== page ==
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# Calculate the area between the two curves below?

(Picture)

### 2 Answers

- MathguyLv 52 months ago
Probably easiest to Use sideways TE of Area .... that is integrate horizontally

∫ [ ( x value... on the right ) - ( x value... on the left ) ] dy

limits of integ. go from lowest to highest y values in common...

so rt side x + y = 2 thus x rt = 2 - y ... similar for left side

∫ [ ( 2 - y ) - ( √ y ) ] dy limits go from y = 0 to y = 1

[ 2y - (y^2) / 2 - (2/3) y^(3/2) ] from 0 to 1

You get 2 - (1/2) - (2/3) = 5 / 6

or split into two integrals using vertical Typical Elements [ TE ] of area ..... vertical rectangles...

- llafferLv 72 months ago
I would break this up into two sections.

First, you want the area under the curve of y = x² from x = 0 to 1, then you want the area under the curve of x + y = 2 (or y = -x + 2) between x = 1 and 2.

The second one is easy as it's a triangle with a known base (1) and height (1), so the area of that is:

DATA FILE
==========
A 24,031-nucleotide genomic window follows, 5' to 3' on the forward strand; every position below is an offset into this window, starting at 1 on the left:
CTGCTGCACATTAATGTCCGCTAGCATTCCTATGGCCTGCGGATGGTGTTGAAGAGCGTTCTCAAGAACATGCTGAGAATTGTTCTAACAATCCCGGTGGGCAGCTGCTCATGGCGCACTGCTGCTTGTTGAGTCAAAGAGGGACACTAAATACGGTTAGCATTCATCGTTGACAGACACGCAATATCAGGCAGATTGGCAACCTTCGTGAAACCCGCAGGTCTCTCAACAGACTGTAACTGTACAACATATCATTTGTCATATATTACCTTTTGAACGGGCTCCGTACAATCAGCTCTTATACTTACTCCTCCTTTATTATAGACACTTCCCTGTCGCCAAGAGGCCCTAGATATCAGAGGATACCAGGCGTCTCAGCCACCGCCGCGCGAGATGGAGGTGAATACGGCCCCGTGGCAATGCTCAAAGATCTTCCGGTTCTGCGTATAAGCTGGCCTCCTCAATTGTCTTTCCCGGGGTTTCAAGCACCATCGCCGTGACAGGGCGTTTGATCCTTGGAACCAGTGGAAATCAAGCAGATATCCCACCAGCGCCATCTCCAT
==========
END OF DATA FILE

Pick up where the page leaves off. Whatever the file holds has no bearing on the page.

A = bh/2

A = 1(1)/2

A = 1/2 unit²

To get the area under the curve of the first section we need to integrate (anti-derivative) of the function.

To do that we can add one to the exponent and then divide the original coefficient by the new exponent to get the new coefficient. There is normally a constant term here but since we are subtracting one integral from another the constant terms cancel out so we can ignore them.

y = x²

∫y = (1/3)x³

Now we solve this for x = 1 and subtract it from the value when x = 0:

(1/3)(1)³ - (1/3)(0)³

(1/3)(1) - (1/3)(0)

1/3 - 0

1/3 unit²

If we do the same thing to the triangle we will get the same area that we got using the area of a triangle equation, in case you wanted to give that a try for yourself, but I won't do that, here.

Finally, add the partial areas to get the total area:

1/2 + 1/3

3/6 + 2/6

5/6 unit²